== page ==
3. The office of mediator demanded in Christ, our deliverer, a true human nature taken from ours, which had sinned, and which was to be redeemed through him, as we have shown in the former part of this work; for it behooved the same nature which had sinned, to suffer and make satisfaction for sin. Therefore, inasmuch as our nature sinned, Christ took this upon himself, and not a nature created out of nothing, or brought down from heaven, &c. Nor did it merely behoove our mediator to take upon him our nature, but it was further necessary that he should retain and keep it for ever; because the Father receives us into his favor only upon the condition that we remain engrafted into his Son. This consolation, too, that Christ is our brother, that he bears our nature, and is bone of our bone, and flesh of our flesh, is necessary for us continually, even in eternity; for we should lose this consolation if Christ had not truly taken our nature, and would not retain it forever. Without this he would not be our brother.

Obj. 1. The flesh of Adam (that is, that which is made over to his posterity by generation) is sinful. But the flesh of Christ is not sinful. Therefore it is not of the flesh of Adam. Ans. There is here a fallacy of accident, in affirming that to be true of the substance which is true only by an accident. Since the flesh of Adam is not sinful in itself, but only by an accident, it also follows that the flesh of Christ is, only in respect to that accident, not the flesh of Adam, but is, according to the substance, the same flesh of Adam. Hence the argument ought rather to be changed thus: The flesh of Adam is true flesh. The flesh of Christ is the flesh of Adam, Therefore the flesh of Christ is true flesh.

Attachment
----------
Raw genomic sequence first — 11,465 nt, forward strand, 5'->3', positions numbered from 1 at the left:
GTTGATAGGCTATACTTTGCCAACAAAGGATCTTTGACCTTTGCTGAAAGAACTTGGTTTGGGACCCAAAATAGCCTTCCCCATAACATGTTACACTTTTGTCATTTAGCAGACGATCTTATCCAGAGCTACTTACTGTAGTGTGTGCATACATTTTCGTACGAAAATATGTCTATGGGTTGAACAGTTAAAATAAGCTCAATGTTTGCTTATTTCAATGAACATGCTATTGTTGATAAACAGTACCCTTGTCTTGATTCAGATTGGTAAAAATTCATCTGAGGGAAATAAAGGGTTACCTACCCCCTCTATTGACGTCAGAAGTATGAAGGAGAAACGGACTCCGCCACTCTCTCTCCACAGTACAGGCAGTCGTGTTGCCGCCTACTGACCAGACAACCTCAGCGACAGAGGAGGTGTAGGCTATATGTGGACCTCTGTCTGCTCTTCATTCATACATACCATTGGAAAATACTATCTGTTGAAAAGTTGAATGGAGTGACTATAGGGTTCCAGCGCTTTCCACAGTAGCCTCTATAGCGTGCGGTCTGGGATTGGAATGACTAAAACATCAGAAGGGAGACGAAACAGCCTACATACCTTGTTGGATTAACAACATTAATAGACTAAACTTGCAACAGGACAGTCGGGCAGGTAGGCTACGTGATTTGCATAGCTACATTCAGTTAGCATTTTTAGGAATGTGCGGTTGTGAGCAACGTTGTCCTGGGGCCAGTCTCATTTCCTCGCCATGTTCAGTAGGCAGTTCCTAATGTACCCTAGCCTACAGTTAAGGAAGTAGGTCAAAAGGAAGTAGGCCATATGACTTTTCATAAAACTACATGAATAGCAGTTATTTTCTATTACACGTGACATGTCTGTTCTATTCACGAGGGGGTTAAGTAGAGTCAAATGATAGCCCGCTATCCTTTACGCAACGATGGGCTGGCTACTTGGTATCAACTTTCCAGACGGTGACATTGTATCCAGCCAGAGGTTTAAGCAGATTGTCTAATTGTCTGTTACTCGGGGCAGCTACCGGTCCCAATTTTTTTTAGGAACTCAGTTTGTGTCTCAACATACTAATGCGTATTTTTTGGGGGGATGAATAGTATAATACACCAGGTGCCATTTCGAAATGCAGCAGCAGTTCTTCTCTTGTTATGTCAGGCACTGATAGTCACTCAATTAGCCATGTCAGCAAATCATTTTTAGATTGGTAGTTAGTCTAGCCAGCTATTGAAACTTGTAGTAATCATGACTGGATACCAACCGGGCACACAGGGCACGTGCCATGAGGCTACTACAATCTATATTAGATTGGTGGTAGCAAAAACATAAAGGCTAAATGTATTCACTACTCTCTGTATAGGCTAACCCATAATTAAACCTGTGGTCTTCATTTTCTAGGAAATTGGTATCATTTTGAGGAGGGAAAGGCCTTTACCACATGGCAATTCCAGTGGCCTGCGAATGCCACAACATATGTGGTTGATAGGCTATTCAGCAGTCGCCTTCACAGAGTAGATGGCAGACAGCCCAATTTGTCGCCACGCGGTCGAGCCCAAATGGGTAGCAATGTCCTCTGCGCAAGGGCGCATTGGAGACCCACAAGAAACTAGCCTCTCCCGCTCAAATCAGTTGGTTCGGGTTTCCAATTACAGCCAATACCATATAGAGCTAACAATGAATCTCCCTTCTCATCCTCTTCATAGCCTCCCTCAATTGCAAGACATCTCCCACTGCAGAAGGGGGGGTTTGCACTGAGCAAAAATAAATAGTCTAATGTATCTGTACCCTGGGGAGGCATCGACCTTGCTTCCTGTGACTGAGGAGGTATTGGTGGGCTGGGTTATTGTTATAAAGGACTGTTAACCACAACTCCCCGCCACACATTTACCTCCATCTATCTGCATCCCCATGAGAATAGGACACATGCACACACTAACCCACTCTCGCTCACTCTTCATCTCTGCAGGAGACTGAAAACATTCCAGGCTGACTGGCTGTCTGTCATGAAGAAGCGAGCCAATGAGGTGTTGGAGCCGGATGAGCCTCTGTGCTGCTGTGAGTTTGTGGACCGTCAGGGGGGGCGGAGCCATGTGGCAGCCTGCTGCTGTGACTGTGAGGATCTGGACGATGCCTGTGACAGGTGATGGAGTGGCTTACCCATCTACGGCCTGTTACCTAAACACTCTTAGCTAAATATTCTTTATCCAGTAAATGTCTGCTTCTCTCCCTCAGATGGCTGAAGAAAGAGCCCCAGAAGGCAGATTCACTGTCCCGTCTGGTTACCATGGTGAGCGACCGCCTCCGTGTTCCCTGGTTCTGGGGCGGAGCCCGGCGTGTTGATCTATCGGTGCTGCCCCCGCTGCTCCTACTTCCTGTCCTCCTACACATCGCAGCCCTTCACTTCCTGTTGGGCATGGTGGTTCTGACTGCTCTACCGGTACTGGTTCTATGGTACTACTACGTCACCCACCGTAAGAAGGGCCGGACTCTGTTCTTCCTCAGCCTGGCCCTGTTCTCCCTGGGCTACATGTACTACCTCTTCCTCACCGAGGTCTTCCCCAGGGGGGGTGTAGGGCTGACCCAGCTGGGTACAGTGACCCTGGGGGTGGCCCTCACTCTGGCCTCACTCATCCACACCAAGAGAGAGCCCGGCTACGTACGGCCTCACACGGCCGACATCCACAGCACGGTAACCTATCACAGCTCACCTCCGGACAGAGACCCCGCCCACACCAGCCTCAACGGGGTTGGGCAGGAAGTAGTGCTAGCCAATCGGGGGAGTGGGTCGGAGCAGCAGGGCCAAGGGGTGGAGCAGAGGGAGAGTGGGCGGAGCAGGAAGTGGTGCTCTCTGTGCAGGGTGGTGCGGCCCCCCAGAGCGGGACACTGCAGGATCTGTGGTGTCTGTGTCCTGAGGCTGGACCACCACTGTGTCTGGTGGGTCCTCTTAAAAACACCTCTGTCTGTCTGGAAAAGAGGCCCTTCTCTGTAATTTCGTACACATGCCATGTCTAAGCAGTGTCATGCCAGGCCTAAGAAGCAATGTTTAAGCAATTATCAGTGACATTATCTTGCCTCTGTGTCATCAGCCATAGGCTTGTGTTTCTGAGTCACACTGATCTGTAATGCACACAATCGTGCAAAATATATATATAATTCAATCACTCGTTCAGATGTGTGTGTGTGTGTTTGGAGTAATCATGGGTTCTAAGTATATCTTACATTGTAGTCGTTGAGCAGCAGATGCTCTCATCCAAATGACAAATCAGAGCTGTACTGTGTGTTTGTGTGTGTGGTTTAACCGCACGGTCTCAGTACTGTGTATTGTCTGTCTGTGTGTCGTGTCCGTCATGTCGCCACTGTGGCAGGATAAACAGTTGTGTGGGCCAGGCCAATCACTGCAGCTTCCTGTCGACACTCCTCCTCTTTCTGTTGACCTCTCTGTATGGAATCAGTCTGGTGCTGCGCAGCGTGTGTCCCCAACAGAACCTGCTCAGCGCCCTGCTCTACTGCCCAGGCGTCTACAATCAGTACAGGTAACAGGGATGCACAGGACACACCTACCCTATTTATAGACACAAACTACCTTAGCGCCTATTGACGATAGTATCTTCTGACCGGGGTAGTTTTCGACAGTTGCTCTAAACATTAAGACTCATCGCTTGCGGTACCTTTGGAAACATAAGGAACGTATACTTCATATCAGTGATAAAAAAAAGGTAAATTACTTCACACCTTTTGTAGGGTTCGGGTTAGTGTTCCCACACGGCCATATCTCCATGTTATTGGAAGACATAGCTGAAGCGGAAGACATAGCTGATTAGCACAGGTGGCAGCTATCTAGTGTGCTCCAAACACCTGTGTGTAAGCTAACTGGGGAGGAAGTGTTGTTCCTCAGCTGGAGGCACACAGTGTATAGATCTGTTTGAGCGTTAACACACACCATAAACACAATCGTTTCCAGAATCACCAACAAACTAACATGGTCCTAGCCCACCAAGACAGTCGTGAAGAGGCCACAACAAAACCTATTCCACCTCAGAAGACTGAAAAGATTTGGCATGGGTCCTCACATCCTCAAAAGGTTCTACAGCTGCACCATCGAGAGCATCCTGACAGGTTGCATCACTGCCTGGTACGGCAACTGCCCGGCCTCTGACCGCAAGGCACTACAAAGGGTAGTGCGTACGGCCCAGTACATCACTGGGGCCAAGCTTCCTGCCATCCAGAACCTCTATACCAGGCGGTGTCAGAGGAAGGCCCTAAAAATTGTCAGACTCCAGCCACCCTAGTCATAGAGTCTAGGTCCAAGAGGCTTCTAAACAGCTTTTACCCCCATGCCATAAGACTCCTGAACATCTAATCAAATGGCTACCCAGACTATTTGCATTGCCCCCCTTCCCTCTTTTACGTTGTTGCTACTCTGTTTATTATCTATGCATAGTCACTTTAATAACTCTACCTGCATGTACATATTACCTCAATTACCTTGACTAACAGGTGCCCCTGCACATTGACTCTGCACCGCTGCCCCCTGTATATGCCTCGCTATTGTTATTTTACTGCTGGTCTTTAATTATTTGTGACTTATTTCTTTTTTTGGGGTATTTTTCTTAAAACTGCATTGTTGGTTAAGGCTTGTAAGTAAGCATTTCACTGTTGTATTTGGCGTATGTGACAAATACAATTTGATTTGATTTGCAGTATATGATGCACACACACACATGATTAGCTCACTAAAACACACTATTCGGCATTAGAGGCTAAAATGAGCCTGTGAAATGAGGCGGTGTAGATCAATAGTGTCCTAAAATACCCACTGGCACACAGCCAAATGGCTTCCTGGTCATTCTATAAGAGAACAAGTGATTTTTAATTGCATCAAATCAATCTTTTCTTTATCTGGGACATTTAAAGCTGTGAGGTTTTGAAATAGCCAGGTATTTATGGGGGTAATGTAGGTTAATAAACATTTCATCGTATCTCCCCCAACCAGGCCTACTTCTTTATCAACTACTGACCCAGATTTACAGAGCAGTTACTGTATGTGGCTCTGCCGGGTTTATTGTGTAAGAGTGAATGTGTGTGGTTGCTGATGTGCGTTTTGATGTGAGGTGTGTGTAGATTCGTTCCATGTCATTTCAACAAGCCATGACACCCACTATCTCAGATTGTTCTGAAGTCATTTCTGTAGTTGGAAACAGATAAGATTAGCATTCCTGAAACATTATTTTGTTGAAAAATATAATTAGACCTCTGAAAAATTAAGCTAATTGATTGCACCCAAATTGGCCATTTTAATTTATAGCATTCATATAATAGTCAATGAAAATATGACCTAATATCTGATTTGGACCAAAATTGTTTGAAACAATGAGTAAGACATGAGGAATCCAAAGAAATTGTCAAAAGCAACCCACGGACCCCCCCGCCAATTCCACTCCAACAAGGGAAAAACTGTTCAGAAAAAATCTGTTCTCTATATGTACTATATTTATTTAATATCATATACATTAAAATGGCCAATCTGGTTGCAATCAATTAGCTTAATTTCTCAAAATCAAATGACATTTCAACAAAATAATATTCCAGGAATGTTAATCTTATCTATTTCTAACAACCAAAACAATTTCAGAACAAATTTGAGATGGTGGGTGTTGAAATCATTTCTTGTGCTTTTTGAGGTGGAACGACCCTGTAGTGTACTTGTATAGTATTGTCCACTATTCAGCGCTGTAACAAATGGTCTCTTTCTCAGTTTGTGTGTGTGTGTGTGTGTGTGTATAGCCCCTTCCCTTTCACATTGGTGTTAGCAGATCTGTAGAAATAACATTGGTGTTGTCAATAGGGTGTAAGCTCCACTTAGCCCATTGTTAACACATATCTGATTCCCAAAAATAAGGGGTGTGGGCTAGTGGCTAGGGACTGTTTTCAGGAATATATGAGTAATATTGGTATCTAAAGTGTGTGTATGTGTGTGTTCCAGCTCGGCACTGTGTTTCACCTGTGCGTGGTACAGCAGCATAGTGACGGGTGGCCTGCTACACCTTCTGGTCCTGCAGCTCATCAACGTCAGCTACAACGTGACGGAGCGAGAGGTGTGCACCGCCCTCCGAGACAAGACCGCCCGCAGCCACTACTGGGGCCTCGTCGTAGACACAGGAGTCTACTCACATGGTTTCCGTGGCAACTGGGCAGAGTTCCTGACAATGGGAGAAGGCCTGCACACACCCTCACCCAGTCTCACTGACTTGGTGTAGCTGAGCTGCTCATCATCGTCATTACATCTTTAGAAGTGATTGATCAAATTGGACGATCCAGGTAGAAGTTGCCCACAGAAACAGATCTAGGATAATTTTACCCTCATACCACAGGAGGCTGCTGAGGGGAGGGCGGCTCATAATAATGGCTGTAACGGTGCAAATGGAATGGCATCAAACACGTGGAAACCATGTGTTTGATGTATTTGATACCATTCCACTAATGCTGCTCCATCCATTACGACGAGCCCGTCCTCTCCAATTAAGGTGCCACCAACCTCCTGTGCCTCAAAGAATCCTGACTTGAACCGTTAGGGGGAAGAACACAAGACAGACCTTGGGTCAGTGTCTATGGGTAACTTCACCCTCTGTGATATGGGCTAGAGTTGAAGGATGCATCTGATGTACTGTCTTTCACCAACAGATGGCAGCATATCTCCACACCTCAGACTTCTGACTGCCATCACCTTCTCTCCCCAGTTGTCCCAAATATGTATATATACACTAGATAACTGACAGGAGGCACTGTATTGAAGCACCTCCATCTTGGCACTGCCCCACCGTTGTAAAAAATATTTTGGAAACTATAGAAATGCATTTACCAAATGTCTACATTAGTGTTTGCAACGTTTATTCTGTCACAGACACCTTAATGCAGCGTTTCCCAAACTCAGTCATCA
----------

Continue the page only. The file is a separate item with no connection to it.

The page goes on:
Obj. 2. Christ was conceived by the Holy Ghost. Therefore his flesh was produced and propagated from the substance of the Holy Ghost, and is for this reason no creature. Ans. We reply to this as we did to the objection brought forward under the thirty-fifth Question of the Catechism, that there is a fallacy in misunderstanding the figure of speech that is employed; inasmuch as the particle by does not signify a material, but an efficient cause.

Obj. 3. In God there are not two natures. Christ is God. Therefore there are not two natures in Christ. Ans. Nothing can be established by mere particulars: for the major does not express what is universally true; but what is true only of God, the Father, and Holy Ghost, and not of the incarnate Son, which is God manifested in the flesh.

Reply 1. But nothing can be added unto God by reason of his perfection. The Son is God. Therefore it is not possible to add human nature to his Divinity. Ans. We grant that nothing can be added to God by way of perfection, so as to change or perfect his essence; but there may be something added to him by copulation, or union; because he took upon him the seed of Abraham.

Reply. 2. God dwells in light inaccessible. Therefore it is not possible that human nature could ever approach him. Ans. It is conceded that human, nature cannot approach God, much less become personally united to him, unless he draw, assume, and unite it with himself.

Reply 3. It is reproachful to God to be a creature. Ans. It would, indeed, be reproachful to God if he were to be changed into a creature; but that he should be united with a created nature, without a change of his own essence, is honorable unto God, as he, by this means, demonstrates to the whole world, his infinite wisdom, goodness and power.